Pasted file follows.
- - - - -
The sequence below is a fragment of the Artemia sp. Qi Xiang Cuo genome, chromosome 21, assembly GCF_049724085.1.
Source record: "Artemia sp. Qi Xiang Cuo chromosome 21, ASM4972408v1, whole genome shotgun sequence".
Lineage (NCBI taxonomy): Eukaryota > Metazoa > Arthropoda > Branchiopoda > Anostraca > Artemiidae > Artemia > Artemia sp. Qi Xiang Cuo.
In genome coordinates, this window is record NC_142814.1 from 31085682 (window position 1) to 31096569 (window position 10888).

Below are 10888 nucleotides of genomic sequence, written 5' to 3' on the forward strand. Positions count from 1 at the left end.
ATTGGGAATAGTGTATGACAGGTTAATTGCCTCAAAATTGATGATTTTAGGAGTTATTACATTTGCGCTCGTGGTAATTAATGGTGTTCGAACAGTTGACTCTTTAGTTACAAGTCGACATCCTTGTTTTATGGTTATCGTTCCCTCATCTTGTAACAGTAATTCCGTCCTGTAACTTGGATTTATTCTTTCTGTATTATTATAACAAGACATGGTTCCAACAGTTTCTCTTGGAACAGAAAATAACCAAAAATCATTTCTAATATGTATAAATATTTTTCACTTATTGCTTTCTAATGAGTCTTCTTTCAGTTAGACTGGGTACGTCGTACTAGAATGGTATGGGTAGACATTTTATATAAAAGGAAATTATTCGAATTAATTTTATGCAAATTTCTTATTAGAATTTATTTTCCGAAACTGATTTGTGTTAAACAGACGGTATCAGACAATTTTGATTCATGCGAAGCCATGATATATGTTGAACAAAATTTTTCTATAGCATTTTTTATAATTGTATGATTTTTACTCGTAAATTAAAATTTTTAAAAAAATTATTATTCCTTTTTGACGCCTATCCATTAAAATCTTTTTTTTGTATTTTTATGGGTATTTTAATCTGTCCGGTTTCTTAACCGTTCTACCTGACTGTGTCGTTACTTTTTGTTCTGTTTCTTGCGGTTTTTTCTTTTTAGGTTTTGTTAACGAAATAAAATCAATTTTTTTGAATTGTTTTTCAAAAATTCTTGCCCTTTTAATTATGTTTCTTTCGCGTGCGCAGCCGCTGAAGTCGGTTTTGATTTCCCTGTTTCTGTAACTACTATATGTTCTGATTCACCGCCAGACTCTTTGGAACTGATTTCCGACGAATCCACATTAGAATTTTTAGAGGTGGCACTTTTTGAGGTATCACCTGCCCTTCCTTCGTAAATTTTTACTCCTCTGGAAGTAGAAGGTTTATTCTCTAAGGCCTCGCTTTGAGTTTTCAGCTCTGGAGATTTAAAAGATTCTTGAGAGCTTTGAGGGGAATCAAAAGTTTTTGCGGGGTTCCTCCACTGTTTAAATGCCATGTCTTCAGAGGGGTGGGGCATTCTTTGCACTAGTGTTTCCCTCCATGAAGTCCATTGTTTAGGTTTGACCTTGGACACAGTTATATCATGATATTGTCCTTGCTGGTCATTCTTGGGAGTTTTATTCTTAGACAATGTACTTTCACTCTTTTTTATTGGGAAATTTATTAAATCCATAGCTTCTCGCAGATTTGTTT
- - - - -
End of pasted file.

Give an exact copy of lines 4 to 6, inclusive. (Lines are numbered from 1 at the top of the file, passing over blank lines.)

In genome coordinates, this window is record NC_142814.1 from 31085682 (window position 1) to 31096569 (window position 10888).

Below are 10888 nucleotides of genomic sequence, written 5' to 3' on the forward strand. Positions count from 1 at the left end.
ATTGGGAATAGTGTATGACAGGTTAATTGCCTCAAAATTGATGATTTTAGGAGTTATTACATTTGCGCTCGTGGTAATTAATGGTGTTCGAACAGTTGACTCTTTAGTTACAAGTCGACATCCTTGTTTTATGGTTATCGTTCCCTCATCTTGTAACAGTAATTCCGTCCTGTAACTTGGATTTATTCTTTCTGTATTATTATAACAAGACATGGTTCCAACAGTTTCTCTTGGAACAGAAAATAACCAAAAATCATTTCTAATATGTATAAATATTTTTCACTTATTGCTTTCTAATGAGTCTTCTTTCAGTTAGACTGGGTACGTCGTACTAGAATGGTATGGGTAGACATTTTATATAAAAGGAAATTATTCGAATTAATTTTATGCAAATTTCTTATTAGAATTTATTTTCCGAAACTGATTTGTGTTAAACAGACGGTATCAGACAATTTTGATTCATGCGAAGCCATGATATATGTTGAACAAAATTTTTCTATAGCATTTTTTATAATTGTATGATTTTTACTCGTAAATTAAAATTTTTAAAAAAATTATTATTCCTTTTTGACGCCTATCCATTAAAATCTTTTTTTTGTATTTTTATGGGTATTTTAATCTGTCCGGTTTCTTAACCGTTCTACCTGACTGTGTCGTTACTTTTTGTTCTGTTTCTTGCGGTTTTTTCTTTTTAGGTTTTGTTAACGAAATAAAATCAATTTTTTTGAATTGTTTTTCAAAAATTCTTGCCCTTTTAATTATGTTTCTTTCGCGTGCGCAGCCGCTGAAGTCGGTTTTGATTTCCCTGTTTCTGTAACTACTATATGTTCTGATTCACCGCCAGACTCTTTGGAACTGATTTCCGACGAATCCACATTAGAATTTTTAGAGGTGGCACTTTTTGAGGTATCACCTGCCCTTCCTTCGTAAATTTTTACTCCTCTGGAAGTAGAAGGTTTATTCTCTAAGGCCTCGCTTTGAGTTTTCAGCTCTGGAGATTTAAAAGATTCTTGAGAGCTTTGAGGGGAATCAAAAGTTTTTGCGGGGTTCCTCCACTGTTTAAATGCCATGTCTTCAGAGGGGTGGGGCATTCTTTGCACTAGTGTTTCCCTCCATGAAGTCCATTGTTTAGGTTTGACCTTGGACACAGTTATATCATGATATTGTCCTTGCTGGTCATTCTTGGGAGTTTTATTCTTAGACAATGTACTTTCACTCTTTTTTATTGGGAAATTTATTAAATCCATAGCTTCTCGCAGATTTGTTT